That Gurudev Rabindranath Tagore is a bright sun in the Indian literary horizon no one doubts. But introduce cinema into the discussion, and most draw a blank.
For, unknown to the masses, Tagore is not just one of the most cinematically adapted writers of all times, but despite minimal direct involvement with the medium, has left such an indelible impact on different branches of cinema that its sphere of influence only grows with time.
Most of his novels, novellas and short stories have found their cinematic interpretation in close to 100 films in different languages globally, most notably Bengali. Besides these there would be literally hundreds of films where the branch of music he pioneered called Rabindra Sangeet, has played an integral part.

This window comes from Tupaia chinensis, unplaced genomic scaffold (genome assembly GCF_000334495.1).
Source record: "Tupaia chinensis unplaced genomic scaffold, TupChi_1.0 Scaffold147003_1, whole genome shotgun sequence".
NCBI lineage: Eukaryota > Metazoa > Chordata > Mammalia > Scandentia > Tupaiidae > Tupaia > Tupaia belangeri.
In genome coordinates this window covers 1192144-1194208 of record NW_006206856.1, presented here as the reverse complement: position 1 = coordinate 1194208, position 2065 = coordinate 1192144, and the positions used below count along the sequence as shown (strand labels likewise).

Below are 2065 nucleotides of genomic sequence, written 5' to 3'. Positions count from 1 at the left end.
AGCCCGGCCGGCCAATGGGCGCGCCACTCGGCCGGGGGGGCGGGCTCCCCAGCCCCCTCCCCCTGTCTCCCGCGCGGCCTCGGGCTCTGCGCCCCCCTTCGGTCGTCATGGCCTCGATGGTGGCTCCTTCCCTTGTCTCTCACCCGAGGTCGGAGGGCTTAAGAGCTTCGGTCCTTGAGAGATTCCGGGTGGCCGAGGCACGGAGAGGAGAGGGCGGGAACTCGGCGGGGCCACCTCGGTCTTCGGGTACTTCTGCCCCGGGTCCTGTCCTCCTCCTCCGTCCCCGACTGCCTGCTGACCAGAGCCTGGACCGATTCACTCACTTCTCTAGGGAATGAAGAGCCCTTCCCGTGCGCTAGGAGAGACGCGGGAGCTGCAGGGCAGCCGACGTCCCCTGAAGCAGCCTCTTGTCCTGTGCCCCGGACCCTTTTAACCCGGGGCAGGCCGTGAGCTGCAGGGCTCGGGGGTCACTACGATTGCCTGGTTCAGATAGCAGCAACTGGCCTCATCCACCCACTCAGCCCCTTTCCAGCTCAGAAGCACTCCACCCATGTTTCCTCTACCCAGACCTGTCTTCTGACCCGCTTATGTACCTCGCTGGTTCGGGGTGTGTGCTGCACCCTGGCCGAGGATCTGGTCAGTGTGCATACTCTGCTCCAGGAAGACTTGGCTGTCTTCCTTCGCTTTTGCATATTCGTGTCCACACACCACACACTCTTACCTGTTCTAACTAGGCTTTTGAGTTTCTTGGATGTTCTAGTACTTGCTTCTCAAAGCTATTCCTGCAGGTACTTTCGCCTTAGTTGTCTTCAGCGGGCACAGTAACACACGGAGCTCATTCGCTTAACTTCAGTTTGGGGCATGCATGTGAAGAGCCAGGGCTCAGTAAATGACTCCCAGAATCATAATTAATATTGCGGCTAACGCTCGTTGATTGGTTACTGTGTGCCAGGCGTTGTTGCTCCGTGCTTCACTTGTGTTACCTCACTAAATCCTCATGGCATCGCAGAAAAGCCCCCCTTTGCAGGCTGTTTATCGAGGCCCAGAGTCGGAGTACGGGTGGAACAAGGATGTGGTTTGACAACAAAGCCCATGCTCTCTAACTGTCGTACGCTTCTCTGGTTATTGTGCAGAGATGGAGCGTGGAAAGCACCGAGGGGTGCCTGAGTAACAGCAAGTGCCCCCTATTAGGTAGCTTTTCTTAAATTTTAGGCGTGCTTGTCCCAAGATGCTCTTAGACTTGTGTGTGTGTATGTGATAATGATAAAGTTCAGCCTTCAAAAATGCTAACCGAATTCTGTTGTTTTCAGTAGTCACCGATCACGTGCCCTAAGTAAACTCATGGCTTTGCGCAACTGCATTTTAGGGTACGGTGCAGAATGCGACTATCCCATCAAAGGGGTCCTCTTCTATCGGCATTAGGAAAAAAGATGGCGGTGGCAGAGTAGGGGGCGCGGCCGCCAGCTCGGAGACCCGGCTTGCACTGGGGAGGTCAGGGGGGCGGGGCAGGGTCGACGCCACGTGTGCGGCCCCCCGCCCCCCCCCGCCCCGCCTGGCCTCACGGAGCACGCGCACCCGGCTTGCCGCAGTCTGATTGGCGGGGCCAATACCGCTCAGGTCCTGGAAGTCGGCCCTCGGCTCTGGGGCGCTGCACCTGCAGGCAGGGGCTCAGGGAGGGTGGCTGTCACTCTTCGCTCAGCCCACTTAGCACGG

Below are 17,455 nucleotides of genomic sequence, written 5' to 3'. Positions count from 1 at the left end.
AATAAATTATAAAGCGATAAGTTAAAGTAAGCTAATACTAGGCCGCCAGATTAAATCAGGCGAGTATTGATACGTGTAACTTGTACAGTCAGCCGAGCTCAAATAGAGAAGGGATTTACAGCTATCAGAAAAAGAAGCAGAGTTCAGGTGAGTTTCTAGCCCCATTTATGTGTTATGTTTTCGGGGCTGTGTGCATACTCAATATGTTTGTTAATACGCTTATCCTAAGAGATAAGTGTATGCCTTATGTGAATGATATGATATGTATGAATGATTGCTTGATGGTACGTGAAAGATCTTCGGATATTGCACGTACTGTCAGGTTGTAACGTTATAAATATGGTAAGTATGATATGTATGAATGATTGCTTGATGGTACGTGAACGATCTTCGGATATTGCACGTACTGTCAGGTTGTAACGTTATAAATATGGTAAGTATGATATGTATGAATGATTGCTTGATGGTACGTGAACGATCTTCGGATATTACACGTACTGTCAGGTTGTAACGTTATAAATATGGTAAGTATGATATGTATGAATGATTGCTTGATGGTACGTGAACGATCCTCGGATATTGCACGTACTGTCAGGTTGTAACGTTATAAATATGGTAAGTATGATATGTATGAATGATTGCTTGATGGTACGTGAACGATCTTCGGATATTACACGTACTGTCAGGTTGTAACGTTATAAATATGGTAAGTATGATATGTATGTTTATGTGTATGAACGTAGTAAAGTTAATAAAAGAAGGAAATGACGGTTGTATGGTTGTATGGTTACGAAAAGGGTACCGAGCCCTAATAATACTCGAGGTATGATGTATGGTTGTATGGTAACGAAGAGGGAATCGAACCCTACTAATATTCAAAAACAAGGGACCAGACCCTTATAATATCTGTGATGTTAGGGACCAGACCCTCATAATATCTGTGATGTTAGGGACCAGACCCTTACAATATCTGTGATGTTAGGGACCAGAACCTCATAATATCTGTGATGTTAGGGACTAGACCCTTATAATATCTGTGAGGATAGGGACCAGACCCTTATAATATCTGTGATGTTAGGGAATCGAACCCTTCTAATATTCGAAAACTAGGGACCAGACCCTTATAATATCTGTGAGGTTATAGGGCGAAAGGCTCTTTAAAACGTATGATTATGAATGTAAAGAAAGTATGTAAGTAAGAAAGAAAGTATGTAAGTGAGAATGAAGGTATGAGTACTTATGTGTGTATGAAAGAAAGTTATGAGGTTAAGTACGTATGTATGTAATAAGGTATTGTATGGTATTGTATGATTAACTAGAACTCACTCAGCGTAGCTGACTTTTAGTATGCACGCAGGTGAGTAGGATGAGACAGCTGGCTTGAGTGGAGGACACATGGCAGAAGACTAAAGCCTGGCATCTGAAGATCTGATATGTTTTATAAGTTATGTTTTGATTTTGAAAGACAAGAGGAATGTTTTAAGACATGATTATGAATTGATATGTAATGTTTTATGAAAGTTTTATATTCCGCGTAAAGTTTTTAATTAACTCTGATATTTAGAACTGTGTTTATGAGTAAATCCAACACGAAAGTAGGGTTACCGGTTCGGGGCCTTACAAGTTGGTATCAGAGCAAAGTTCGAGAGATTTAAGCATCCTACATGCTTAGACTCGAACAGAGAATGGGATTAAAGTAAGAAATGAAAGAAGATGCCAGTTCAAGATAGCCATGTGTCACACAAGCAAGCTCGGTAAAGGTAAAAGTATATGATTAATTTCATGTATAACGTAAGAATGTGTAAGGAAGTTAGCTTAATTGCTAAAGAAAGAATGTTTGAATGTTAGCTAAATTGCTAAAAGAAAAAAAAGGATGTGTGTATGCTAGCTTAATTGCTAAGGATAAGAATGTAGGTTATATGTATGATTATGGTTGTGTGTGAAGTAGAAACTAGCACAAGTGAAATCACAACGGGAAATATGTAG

In many cases, his songs and even poems have inspired complete films.
Thus, though there are a few writers worldwide whose works have been adapted more widely than Tagore's (most notably Shakespeare), there is perhaps no one who has influenced and touched cinema in so many different ways, without really touching or getting involved with cinema.
Tagore in the silent era
Tagore's work found cinematic depiction even before the advent of the 'talkies'. These include: Manbhanjan (1923), Bisarjan (1929), Bicharak (1929), Giribala (1930), Dalia (1930) and Noukadubi (1932), based on different stories by Tagore. This adaptation in the silent era thus speaks volumes about the visual quality that Tagore's 'written' stories evoked.
Sadly all of them are lost to posterity.